A new study conducted by Finland researchers has revealed that early childhood stress could lead to a hardening of arteries or Atherosclerosis in later adult life, a serious condition that can lead to heart attack, stroke, or even death.
Researchers employed data on over 300 children and teens aged between 12- to 18-years and calculated their levels of stress based upon a number of indicators. These included their financial circumstances, the emotional health of their family unit, parental behavior, and other traumatic events that may have a negative bearing on a child’s psychological, as well social, development. Based on a long-term follow-up assessment of the above indicators, they carefully studied these groups at the age of 40- to 46-years employing computed tomography to determine coronary artery calcification, a likely indicator of the precursors to cardiovascular related impairment.
Researchers revealed the following clinical observations in their concluding paper.
“In this longitudinal study, we observed an independent association between childhood psychosocial well-being and reduced coronary artery calcification in adulthood. A positive childhood psychosocial environment may decrease cardiovascular risk in adulthood and may represent a potentially modifiable risk determinant.”
While experts are aware of the long-term aspect of the observations involved in the study, they nonetheless attach a great deal of credence to their conclusions. According to University of Turku researcher Dr. Markus Juonala, who led the study, the fundamentals of such a study take into consideration the economic circumstances of the family unit in particular.
“I think that economic conditions are important here. Public health interventions should focus on how to intervene in better ways with people with higher stress and lower socio-economic status.”
Last year, a Duke University-led study demonstrated the impact of early childhood stress on the brain, suggesting that it massively influenced the adult brain’s response to rewards. Lead author Jamie Hanson, a post-doctoral researcher at Duke’s Center for Child and Family Policy and the Duke Department of Psychology and Neuroscience, linked early childhood stress with certain personality disorders and other mental illnesses in adulthood.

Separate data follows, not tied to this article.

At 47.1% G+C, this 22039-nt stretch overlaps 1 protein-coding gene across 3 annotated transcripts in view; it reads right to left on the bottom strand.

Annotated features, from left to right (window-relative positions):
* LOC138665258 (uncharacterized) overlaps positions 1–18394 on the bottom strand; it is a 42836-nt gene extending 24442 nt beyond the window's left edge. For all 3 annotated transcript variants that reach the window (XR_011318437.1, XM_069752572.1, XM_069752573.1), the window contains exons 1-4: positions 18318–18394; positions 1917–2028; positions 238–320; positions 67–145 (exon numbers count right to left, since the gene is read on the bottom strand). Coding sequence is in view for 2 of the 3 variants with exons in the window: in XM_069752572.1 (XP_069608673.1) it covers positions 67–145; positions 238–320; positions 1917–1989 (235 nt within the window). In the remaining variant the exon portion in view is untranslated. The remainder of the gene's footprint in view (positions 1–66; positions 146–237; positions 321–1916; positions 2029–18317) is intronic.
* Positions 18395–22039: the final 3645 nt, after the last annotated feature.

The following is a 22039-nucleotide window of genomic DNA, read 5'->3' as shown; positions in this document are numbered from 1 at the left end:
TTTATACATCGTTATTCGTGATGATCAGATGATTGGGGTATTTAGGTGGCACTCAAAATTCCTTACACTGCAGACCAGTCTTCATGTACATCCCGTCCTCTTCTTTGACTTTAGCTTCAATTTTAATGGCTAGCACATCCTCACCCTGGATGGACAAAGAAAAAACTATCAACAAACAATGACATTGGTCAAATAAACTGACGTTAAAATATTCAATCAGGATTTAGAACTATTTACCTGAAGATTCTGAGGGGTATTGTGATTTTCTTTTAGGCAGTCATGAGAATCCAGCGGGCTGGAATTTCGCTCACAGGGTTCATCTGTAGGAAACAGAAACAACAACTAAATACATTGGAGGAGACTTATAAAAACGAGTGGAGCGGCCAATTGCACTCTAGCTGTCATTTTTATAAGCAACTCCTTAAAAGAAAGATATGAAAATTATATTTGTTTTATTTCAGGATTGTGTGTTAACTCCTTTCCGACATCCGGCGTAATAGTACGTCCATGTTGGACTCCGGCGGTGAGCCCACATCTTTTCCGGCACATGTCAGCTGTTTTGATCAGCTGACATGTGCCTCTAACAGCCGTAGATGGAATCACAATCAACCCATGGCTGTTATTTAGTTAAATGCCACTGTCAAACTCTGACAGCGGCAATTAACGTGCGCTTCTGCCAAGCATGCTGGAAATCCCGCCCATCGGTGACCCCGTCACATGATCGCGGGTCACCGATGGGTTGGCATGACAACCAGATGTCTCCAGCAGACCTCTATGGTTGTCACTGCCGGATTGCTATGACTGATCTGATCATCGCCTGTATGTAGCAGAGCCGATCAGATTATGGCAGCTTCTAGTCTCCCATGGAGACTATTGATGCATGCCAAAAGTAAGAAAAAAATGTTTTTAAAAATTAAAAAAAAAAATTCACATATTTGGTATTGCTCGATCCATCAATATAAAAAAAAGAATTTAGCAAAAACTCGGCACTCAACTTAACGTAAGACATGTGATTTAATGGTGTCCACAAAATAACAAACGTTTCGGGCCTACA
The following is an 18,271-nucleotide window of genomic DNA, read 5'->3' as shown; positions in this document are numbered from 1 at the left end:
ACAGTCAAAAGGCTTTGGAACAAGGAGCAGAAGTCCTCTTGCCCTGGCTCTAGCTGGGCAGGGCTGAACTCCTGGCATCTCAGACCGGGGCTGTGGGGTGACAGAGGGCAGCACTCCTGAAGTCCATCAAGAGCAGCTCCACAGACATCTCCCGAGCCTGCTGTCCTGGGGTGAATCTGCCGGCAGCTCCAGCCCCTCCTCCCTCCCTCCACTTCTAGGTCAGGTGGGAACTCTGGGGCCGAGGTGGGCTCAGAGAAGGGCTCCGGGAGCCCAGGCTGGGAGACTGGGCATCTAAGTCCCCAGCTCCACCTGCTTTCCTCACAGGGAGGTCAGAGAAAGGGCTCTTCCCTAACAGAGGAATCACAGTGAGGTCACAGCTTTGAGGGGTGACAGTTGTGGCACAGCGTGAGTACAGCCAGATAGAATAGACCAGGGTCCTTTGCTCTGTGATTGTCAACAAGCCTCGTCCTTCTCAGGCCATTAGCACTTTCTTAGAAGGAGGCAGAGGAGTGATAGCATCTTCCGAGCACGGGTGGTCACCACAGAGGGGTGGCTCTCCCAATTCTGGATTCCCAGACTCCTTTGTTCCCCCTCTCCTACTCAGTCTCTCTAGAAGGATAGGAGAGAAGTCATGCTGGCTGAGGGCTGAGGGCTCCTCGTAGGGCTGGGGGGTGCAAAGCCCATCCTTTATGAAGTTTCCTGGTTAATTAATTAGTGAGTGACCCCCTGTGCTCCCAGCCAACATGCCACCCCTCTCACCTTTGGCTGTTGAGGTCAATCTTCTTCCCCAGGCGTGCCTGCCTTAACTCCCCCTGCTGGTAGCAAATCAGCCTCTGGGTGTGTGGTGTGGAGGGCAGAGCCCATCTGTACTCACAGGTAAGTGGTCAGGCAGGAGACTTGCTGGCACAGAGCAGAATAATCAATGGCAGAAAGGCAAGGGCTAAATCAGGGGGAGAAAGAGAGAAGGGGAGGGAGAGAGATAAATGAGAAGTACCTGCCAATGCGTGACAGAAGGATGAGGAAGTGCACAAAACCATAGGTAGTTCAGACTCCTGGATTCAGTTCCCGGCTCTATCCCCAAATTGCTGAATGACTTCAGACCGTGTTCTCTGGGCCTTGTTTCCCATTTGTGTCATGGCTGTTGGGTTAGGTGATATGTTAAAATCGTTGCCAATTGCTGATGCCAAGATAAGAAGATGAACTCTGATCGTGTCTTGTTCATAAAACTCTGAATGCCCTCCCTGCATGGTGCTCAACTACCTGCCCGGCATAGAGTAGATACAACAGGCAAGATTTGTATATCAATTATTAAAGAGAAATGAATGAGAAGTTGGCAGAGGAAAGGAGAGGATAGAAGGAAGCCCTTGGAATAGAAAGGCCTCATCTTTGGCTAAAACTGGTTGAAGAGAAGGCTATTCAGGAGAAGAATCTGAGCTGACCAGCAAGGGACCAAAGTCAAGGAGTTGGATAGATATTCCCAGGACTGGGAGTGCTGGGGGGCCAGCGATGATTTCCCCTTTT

“We found that greater levels of cumulative stress during childhood and adolescence predicted lower reward-related ventral striatum activity in adulthood.”
Stress is the body’s response to circumstances that induce a negative emotional or physical change in behavior. A prolonged exposure to stress as opposed to everyday work-related stress can be highly detrimental to mental health in adults. However, experts believe that children’s response to stress is essentially driven by past experience and in children, stress can manifest itself through observable changes in behavior. Common changes include, but are not restricted to, irritability, withdrawal, anxiety, lack of enthusiasm, fear, sleeping and eating disorder among other behaviors.
According to an American Psychological Association survey, there is a discernible link between stress and obesity in children. For instance, children who are overweight are more likely to report having trouble falling asleep, having headaches, experiencing eating disorders, and exhibit symptoms of aggressive behavior. Similarly, overweight children in particular are more likely to report the most recent stress related parental behavior.
The survey also noted that children, regardless of weight or age, were remarkably sensitive to changes in parental behavior, mainly those triggered by stress, causing children to experience emotional turmoil as well as depression. It also disclosed that parents, in more cases than less, are not fully cognizant of the influence of their own stress-related behavior on the social and psychological development of their children.
Coronary artery disease is the single most common cause of death in North America. Coronary artery calcification is seen as a preliminary risk factor for adverse outcomes in all people in general and in patients with coronary artery disease in particular.
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